In This Issue...
Dr. Winter making typically insightful remarks
On the surface, dysnatremia and iron deficiency may seem like very basic topics for today's laboratorians, but distinguished speaker Dr. William Winter of the University of Florida in Gainesville will demonstrate in two Annual Meeting Short Courses why that is not the case.
In Challenges and Controversies in the Diagnosis and Management of Dysnatremia (74106), Dr. Winter and Dr. Sutirtha Chakraborty of Peerless Hospital and BK Roy Research Centre in Kolkata, India, will explore the most common electrolyte disturbance encountered in hospitals, which remains notoriously challenging to treat and even recognize.
In this Short Course on July 30 from 10:30 a.m. to 12:00 p.m., Drs. Winter and Chakraborty will underscore the complex pathophysiology of dysnatremia, why it is under-valued and even ignored by clinicians, and how laboratorians are essential partners in helping sort through the complicated testing algorithms and results interpretations required to properly diagnosis and manage this serious condition.
In the case of hyponatremia, Dr. Winter, who was honored by AACC in 2008 for his outstanding contributions to education, will walk participants through the lab tests, considered with patients' clinical conditions, which support diagnoses of syndrome of inappropriate antidiuretic hormone secretion, cerebral salt-wasting syndrome, adrenal insufficiency, or hypothyroidism as the underlying causes of dysnatremia.
Drs. Winter and Chakraborty also will address the complicated clinical management of dynsatremia, and the fine line clinicians have to walk to return patients' electrolyte balance. As an example, under-correcting hyponatremia raises the risk of complications and mortality, while over-correcting it can lead to osmotic demyelation syndrome. Conversely, aggressive lowering of plasma sodium in hypernatremia also can cause osmotic demyelation syndrome.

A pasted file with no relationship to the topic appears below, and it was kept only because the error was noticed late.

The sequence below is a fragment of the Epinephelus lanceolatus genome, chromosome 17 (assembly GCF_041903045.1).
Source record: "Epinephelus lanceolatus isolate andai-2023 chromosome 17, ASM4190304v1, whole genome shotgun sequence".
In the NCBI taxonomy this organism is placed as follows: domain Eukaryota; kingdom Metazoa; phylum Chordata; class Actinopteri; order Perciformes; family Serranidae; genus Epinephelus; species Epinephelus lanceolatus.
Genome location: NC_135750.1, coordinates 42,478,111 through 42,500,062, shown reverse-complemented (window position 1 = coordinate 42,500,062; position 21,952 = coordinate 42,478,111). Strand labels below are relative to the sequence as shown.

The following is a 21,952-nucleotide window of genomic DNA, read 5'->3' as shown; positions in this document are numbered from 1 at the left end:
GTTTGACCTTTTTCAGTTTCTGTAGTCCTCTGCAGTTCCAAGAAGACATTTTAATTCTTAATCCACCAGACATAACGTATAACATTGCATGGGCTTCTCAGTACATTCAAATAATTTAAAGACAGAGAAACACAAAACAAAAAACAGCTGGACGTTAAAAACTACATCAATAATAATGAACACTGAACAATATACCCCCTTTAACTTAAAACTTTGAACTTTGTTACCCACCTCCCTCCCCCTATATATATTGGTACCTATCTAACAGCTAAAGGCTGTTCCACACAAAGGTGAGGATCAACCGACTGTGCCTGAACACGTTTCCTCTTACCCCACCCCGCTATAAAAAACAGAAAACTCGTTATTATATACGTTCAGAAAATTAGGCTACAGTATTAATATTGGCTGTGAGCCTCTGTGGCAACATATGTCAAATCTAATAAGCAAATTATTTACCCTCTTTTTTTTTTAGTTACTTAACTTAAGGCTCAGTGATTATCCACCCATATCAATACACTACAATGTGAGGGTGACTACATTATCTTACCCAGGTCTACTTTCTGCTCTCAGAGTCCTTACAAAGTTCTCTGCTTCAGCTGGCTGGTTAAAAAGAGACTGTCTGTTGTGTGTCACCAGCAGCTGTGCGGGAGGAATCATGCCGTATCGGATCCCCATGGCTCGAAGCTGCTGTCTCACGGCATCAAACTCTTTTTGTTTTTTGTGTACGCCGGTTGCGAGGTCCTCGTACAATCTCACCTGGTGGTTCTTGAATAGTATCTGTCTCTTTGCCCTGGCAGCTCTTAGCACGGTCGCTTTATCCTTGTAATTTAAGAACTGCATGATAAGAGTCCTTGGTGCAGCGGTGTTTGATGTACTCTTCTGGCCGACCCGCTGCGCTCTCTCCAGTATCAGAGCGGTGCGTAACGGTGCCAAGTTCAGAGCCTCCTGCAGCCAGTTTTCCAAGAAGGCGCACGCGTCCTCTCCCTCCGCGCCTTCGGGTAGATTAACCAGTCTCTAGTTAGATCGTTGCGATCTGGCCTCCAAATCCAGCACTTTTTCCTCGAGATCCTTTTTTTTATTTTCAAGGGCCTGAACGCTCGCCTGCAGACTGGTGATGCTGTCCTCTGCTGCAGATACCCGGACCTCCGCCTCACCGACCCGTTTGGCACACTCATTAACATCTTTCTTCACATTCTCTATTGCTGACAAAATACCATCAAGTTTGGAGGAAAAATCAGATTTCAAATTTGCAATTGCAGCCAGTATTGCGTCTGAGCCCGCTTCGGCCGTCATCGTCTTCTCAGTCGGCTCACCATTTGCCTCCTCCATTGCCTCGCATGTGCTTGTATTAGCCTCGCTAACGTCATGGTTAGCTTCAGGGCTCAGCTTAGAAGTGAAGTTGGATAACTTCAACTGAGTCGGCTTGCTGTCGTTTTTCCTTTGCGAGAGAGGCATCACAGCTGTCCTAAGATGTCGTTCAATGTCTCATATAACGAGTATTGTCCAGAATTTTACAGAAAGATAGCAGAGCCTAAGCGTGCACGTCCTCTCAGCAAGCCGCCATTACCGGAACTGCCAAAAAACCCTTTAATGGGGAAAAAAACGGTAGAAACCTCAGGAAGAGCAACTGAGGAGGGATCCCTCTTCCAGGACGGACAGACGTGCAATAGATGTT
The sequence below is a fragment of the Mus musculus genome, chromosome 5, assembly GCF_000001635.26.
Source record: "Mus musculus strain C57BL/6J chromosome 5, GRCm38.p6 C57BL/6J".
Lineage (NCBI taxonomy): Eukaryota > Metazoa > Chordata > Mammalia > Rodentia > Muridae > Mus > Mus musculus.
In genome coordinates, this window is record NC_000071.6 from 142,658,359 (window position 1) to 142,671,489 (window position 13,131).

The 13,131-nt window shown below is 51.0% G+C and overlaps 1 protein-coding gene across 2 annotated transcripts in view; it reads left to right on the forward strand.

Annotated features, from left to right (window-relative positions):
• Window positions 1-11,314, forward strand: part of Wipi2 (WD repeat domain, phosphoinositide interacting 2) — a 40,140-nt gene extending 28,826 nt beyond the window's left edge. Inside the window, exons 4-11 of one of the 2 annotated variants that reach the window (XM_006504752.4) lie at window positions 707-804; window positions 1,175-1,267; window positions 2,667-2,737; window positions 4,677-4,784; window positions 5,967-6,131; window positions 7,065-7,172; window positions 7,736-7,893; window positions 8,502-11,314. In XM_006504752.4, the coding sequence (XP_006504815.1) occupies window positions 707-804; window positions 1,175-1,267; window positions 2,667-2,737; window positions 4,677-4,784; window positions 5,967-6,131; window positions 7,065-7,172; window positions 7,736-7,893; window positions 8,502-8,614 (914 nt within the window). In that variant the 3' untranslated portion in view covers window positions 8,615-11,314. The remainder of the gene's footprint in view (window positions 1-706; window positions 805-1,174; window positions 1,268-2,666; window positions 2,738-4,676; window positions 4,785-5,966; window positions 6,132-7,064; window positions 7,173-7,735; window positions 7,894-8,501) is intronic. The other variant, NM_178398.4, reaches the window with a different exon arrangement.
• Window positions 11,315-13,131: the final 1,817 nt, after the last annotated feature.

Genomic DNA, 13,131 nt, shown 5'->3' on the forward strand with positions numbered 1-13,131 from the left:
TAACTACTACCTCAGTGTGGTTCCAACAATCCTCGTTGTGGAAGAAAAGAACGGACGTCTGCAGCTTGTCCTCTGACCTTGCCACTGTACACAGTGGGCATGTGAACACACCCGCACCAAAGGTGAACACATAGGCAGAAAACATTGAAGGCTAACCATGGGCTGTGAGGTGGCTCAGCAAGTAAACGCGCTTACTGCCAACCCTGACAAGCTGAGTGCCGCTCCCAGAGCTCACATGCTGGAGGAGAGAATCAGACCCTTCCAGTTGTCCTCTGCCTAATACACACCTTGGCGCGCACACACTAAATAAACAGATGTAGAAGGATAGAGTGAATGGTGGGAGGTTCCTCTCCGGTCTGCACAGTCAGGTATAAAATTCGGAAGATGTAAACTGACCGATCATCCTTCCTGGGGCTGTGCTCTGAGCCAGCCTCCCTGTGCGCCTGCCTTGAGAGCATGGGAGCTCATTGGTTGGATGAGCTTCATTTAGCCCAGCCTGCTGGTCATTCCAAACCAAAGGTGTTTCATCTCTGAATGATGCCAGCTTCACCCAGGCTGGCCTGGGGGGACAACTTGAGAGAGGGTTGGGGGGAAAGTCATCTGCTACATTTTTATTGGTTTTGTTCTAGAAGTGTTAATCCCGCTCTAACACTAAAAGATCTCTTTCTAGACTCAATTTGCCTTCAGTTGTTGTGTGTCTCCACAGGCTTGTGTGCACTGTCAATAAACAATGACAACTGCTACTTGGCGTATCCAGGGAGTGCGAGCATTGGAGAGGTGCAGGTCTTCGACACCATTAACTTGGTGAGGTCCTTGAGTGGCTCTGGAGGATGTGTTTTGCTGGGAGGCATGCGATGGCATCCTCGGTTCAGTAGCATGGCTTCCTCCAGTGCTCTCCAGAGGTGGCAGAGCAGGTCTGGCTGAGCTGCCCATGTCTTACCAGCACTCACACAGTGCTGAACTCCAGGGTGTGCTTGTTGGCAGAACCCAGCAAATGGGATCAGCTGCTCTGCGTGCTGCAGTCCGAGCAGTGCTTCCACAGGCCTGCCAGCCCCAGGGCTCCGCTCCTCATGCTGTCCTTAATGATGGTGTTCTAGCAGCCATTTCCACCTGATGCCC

In Iron Men and Iron Women: Recent Advances in Iron Overload States (191004), a Short Course offered July 27 from 10:30 a.m. to 12:00 p.m., Dr. Winter will be joined by his University of Florida colleague, Dr. Neil Harris, to explore new evidence about hepcidin's role in regulating total body iron and review current best testing practices in the workups for iron deficiency and iron excess. Drs. Winter and Harris also will highlight laboratorians' crucial role in advising physicians about the most cost-effective ways to screen and diagnose these conditions.
In a third session on July 29 from 2:30 to 5:00 p.m., Advanced Problem Solving in Coagulation: A Case-Based Approach (73219), Drs. Winter and Harris will be joined by their University of Florida colleague, Dr. Lindsay Bazydlo, to take an in-depth case-based look at three major coagulation problems, acquired hemophilia, bleeding associated with a novel anticoagulant, and acute onset catastrophic thrombosis. Participants in this very interactive program will walk away armed with knowledge to partner with physicians in dealing with three decidedly complex coagulation challenges.
Dr. Winter's expert knowledge and approachable teaching style hold the ingredients for three exceptional learning experiences!
Human Resources Playbook
Attentive audience; notes at the ready